2. Use Teacher Tool 2 to describe the 9'L x 7'W x 3'H space where Harriet Jacobs hid for seven years.
  3. Show the short video, 9 Feet Long and 7 Wide, to engage your students in Jacobs's story.
  4. Use one of the three suggested methods for recreating the space in which Harriet Jacobs hid for so many years. If you use masking tape or chalk to mark the dimensions of the space or you use a cardboard box, ask students to "get inside" to increase their understanding of the limitations she faced. If you choose to have them draw the space, you might ask them to try to draw how a person would be confined within that space and to think about how that differs from their homes or rooms.
  5. Distribute Student Handout 1. Ask students to work in small groups to list the forces and circumstances working against Harriet Jacobs in the left column and the ways in which she empowered herself and gained control in the right column.
  6. Bring the whole class together and discuss the ways that Jacobs empowered herself and gained some control in her hiding place. Use Teacher Tool 3 in this discussion.
  7. Distribute Student Handout 2. Ask students to think about a situation in their own lives (or in the life of a loved one) that presents obstacles and challenges over which they feel they have little control. Ask them to list the challenges they (or their loved one) face. In the column that focuses on gaining control, ask them to list some of the ways that they (or their loved one) can empower themselves and gain some control despite the obstacles and forces working against them. Use Harriet Jacobs's story as an inspiration.
  8. Ask students to write a creative short story, a few paragraphs in length, about a person they know who feels disempowered in their life. Following Harriet Jacobs's example, have them use a pseudonym. Ask them to explain why their characters feel that they lack power or control. Using Harriet Jacobs as an inspiration, ask students to focus on ways that their characters can find/create power and control in their situation.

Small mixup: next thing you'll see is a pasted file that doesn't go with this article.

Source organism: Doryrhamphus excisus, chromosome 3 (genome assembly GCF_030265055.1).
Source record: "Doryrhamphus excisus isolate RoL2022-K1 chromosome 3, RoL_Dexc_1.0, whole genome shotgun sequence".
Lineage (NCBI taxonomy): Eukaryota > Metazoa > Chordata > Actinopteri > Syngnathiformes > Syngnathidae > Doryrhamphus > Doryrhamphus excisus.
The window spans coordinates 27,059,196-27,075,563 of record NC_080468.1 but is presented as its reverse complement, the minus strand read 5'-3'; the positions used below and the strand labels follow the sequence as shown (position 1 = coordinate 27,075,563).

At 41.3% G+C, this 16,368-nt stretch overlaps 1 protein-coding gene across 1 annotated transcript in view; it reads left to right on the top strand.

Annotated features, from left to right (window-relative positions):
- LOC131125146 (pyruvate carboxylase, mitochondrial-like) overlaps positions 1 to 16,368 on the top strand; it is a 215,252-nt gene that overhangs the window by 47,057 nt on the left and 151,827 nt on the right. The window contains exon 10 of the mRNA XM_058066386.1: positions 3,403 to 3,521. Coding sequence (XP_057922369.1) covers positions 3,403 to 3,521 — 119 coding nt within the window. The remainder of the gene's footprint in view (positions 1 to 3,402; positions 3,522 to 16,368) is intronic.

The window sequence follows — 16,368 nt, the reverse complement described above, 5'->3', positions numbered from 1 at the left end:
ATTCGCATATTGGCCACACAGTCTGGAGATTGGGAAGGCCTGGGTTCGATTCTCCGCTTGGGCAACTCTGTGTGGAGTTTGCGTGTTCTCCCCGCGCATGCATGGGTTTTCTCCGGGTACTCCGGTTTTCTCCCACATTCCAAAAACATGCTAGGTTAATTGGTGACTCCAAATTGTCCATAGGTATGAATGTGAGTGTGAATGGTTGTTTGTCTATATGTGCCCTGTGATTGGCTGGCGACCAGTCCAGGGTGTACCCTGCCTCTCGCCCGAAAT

Assessment (Optional)

Review the Assessment. If you decide to use it, print the document for distribution to your students. For the assessment students are asked to recall information about the life of Harriet Jacobs and how she was empowered. An answer key is provided.

Extending the Lesson

Exploring the Loophole of Retreat

Read your class the dictionary definitions of the words "loophole" and "retreat." Lead a discussion about how these terms apply to Harriet Jacobs's hiding place. Note that Jacobs has found a way to "get out of" her legal obligations as a slave. She has also made a small "peephole," like a "loophole," that provides sunlight into her tiny space and has enabled her to look outside at activity in the street and to hear private conversations without being detected. The military definition of retreat applies because the space in which Jacobs hides allowed her to physically withdraw from her "war" with her master.

Learning from Harriet Jacobs's Parenting

Have students read Harriet Jacobs's narrative and write down some examples of ways that she was able to parent her children even though she was not able to be with them physically. The following are some examples of her parenting while in hiding: making them clothing and toys, monitoring them through a peephole, and taking a great risk in coming out of her hiding place to request the emancipation of her children.

Ask your students to think about ways that parents today can nurture their children without actually living with them. Some examples include: writing letters, e-mailing, sending text messages, talking on the phone, communicating with adults in their child's life, taking their children places, helping to support them financially, helping to support them emotionally, etc.

Ask your students to write a story about a father or mother who does not live with his/her child. Have them explain how this parent is loving and responsible although he/she does not live with his/her child. Students could write about parents who live in a different state or country than their children, parents who are hospitalized, or parents who are in prison.

Teachers may use and reproduce the material on this website for instructional purposes. View conditions of use for more information.